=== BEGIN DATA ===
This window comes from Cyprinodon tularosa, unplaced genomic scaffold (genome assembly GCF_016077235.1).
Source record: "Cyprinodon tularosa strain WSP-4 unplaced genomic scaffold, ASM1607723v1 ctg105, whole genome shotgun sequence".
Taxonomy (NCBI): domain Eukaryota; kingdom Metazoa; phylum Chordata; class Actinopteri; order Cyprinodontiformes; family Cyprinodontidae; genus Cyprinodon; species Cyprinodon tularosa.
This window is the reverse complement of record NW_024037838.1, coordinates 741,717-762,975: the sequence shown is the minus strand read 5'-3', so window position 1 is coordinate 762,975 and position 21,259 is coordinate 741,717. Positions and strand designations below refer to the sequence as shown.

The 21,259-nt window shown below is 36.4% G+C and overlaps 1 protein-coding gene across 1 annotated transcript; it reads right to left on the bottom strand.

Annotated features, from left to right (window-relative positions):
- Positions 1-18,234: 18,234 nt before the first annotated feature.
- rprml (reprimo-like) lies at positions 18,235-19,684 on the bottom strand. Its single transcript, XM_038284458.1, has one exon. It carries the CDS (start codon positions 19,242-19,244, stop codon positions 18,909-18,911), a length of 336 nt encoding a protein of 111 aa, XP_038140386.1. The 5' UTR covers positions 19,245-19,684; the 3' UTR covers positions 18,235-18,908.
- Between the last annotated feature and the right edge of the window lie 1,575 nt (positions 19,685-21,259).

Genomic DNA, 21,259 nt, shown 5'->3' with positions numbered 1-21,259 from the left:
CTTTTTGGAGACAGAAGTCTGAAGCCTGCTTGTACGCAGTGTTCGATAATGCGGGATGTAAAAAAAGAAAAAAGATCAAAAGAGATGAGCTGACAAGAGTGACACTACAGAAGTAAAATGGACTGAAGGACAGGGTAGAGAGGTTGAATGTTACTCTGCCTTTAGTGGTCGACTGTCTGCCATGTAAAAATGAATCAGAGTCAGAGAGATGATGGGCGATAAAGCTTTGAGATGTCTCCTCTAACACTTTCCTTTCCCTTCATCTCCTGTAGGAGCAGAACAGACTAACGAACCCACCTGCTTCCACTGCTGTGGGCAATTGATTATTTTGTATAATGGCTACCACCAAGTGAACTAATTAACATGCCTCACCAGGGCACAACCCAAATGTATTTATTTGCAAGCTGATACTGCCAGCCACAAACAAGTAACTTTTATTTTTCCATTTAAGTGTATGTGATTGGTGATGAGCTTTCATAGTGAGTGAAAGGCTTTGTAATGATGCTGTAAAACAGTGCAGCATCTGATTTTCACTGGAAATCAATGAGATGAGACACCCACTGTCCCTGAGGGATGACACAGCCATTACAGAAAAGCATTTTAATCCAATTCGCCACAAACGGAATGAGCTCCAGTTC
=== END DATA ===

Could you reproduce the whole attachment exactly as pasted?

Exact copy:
This window comes from Cyprinodon tularosa, unplaced genomic scaffold (genome assembly GCF_016077235.1).
Source record: "Cyprinodon tularosa strain WSP-4 unplaced genomic scaffold, ASM1607723v1 ctg105, whole genome shotgun sequence".
Taxonomy (NCBI): domain Eukaryota; kingdom Metazoa; phylum Chordata; class Actinopteri; order Cyprinodontiformes; family Cyprinodontidae; genus Cyprinodon; species Cyprinodon tularosa.
This window is the reverse complement of record NW_024037838.1, coordinates 741,717-762,975: the sequence shown is the minus strand read 5'-3', so window position 1 is coordinate 762,975 and position 21,259 is coordinate 741,717. Positions and strand designations below refer to the sequence as shown.

The 21,259-nt window shown below is 36.4% G+C and overlaps 1 protein-coding gene across 1 annotated transcript; it reads right to left on the bottom strand.

Annotated features, from left to right (window-relative positions):
- Positions 1-18,234: 18,234 nt before the first annotated feature.
- rprml (reprimo-like) lies at positions 18,235-19,684 on the bottom strand. Its single transcript, XM_038284458.1, has one exon. It carries the CDS (start codon positions 19,242-19,244, stop codon positions 18,909-18,911), a length of 336 nt encoding a protein of 111 aa, XP_038140386.1. The 5' UTR covers positions 19,245-19,684; the 3' UTR covers positions 18,235-18,908.
- Between the last annotated feature and the right edge of the window lie 1,575 nt (positions 19,685-21,259).

Genomic DNA, 21,259 nt, shown 5'->3' with positions numbered 1-21,259 from the left:
CTTTTTGGAGACAGAAGTCTGAAGCCTGCTTGTACGCAGTGTTCGATAATGCGGGATGTAAAAAAAGAAAAAAGATCAAAAGAGATGAGCTGACAAGAGTGACACTACAGAAGTAAAATGGACTGAAGGACAGGGTAGAGAGGTTGAATGTTACTCTGCCTTTAGTGGTCGACTGTCTGCCATGTAAAAATGAATCAGAGTCAGAGAGATGATGGGCGATAAAGCTTTGAGATGTCTCCTCTAACACTTTCCTTTCCCTTCATCTCCTGTAGGAGCAGAACAGACTAACGAACCCACCTGCTTCCACTGCTGTGGGCAATTGATTATTTTGTATAATGGCTACCACCAAGTGAACTAATTAACATGCCTCACCAGGGCACAACCCAAATGTATTTATTTGCAAGCTGATACTGCCAGCCACAAACAAGTAACTTTTATTTTTCCATTTAAGTGTATGTGATTGGTGATGAGCTTTCATAGTGAGTGAAAGGCTTTGTAATGATGCTGTAAAACAGTGCAGCATCTGATTTTCACTGGAAATCAATGAGATGAGACACCCACTGTCCCTGAGGGATGACACAGCCATTACAGAAAAGCATTTTAATCCAATTCGCCACAAACGGAATGAGCTCCAGTTC